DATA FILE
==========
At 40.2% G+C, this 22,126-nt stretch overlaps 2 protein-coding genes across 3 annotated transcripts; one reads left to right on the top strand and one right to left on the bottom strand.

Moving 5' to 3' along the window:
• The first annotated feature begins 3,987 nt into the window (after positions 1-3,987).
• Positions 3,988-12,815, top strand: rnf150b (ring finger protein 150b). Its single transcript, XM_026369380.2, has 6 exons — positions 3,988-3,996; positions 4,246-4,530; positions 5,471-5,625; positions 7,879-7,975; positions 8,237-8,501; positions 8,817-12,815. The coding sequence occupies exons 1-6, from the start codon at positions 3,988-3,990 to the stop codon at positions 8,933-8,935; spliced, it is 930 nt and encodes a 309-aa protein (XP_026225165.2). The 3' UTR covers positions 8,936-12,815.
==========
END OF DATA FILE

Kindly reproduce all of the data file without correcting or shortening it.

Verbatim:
At 40.2% G+C, this 22,126-nt stretch overlaps 2 protein-coding genes across 3 annotated transcripts; one reads left to right on the top strand and one right to left on the bottom strand.

Moving 5' to 3' along the window:
• The first annotated feature begins 3,987 nt into the window (after positions 1-3,987).
• Positions 3,988-12,815, top strand: rnf150b (ring finger protein 150b). Its single transcript, XM_026369380.2, has 6 exons — positions 3,988-3,996; positions 4,246-4,530; positions 5,471-5,625; positions 7,879-7,975; positions 8,237-8,501; positions 8,817-12,815. The coding sequence occupies exons 1-6, from the start codon at positions 3,988-3,990 to the stop codon at positions 8,933-8,935; spliced, it is 930 nt and encodes a 309-aa protein (XP_026225165.2). The 3' UTR covers positions 8,936-12,815.